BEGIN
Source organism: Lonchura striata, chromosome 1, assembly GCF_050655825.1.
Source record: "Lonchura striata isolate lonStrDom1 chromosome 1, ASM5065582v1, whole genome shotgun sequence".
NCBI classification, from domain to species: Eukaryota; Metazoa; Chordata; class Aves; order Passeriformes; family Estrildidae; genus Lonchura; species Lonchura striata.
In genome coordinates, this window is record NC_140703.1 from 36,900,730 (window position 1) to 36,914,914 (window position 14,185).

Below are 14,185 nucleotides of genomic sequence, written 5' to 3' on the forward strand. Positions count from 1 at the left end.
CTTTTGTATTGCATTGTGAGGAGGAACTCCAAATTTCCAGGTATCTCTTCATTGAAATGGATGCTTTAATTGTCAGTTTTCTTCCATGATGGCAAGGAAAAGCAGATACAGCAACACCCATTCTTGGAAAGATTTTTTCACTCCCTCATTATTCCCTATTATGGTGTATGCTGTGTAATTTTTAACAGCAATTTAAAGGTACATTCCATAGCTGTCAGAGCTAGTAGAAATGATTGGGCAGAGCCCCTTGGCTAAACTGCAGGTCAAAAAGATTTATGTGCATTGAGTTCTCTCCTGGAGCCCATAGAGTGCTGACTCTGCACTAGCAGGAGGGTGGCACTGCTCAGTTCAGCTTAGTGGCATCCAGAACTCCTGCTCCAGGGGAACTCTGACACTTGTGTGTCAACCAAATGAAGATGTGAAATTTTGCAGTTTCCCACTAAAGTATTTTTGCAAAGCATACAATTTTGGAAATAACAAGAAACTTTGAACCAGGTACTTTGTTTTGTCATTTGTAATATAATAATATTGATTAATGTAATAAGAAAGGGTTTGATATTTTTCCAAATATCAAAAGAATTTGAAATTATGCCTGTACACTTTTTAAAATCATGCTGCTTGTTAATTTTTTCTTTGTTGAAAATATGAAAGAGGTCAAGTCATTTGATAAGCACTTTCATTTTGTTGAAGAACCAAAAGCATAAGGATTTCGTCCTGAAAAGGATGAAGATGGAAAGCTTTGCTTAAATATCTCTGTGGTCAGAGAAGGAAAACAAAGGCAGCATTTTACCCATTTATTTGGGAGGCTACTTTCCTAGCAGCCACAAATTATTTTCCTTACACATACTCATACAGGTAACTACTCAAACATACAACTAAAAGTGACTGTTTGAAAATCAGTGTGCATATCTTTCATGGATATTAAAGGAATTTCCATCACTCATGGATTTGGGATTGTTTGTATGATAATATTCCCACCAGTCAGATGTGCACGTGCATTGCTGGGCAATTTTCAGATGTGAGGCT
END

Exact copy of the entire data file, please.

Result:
Source organism: Lonchura striata, chromosome 1, assembly GCF_050655825.1.
Source record: "Lonchura striata isolate lonStrDom1 chromosome 1, ASM5065582v1, whole genome shotgun sequence".
NCBI classification, from domain to species: Eukaryota; Metazoa; Chordata; class Aves; order Passeriformes; family Estrildidae; genus Lonchura; species Lonchura striata.
In genome coordinates, this window is record NC_140703.1 from 36,900,730 (window position 1) to 36,914,914 (window position 14,185).

Below are 14,185 nucleotides of genomic sequence, written 5' to 3' on the forward strand. Positions count from 1 at the left end.
CTTTTGTATTGCATTGTGAGGAGGAACTCCAAATTTCCAGGTATCTCTTCATTGAAATGGATGCTTTAATTGTCAGTTTTCTTCCATGATGGCAAGGAAAAGCAGATACAGCAACACCCATTCTTGGAAAGATTTTTTCACTCCCTCATTATTCCCTATTATGGTGTATGCTGTGTAATTTTTAACAGCAATTTAAAGGTACATTCCATAGCTGTCAGAGCTAGTAGAAATGATTGGGCAGAGCCCCTTGGCTAAACTGCAGGTCAAAAAGATTTATGTGCATTGAGTTCTCTCCTGGAGCCCATAGAGTGCTGACTCTGCACTAGCAGGAGGGTGGCACTGCTCAGTTCAGCTTAGTGGCATCCAGAACTCCTGCTCCAGGGGAACTCTGACACTTGTGTGTCAACCAAATGAAGATGTGAAATTTTGCAGTTTCCCACTAAAGTATTTTTGCAAAGCATACAATTTTGGAAATAACAAGAAACTTTGAACCAGGTACTTTGTTTTGTCATTTGTAATATAATAATATTGATTAATGTAATAAGAAAGGGTTTGATATTTTTCCAAATATCAAAAGAATTTGAAATTATGCCTGTACACTTTTTAAAATCATGCTGCTTGTTAATTTTTTCTTTGTTGAAAATATGAAAGAGGTCAAGTCATTTGATAAGCACTTTCATTTTGTTGAAGAACCAAAAGCATAAGGATTTCGTCCTGAAAAGGATGAAGATGGAAAGCTTTGCTTAAATATCTCTGTGGTCAGAGAAGGAAAACAAAGGCAGCATTTTACCCATTTATTTGGGAGGCTACTTTCCTAGCAGCCACAAATTATTTTCCTTACACATACTCATACAGGTAACTACTCAAACATACAACTAAAAGTGACTGTTTGAAAATCAGTGTGCATATCTTTCATGGATATTAAAGGAATTTCCATCACTCATGGATTTGGGATTGTTTGTATGATAATATTCCCACCAGTCAGATGTGCACGTGCATTGCTGGGCAATTTTCAGATGTGAGGCT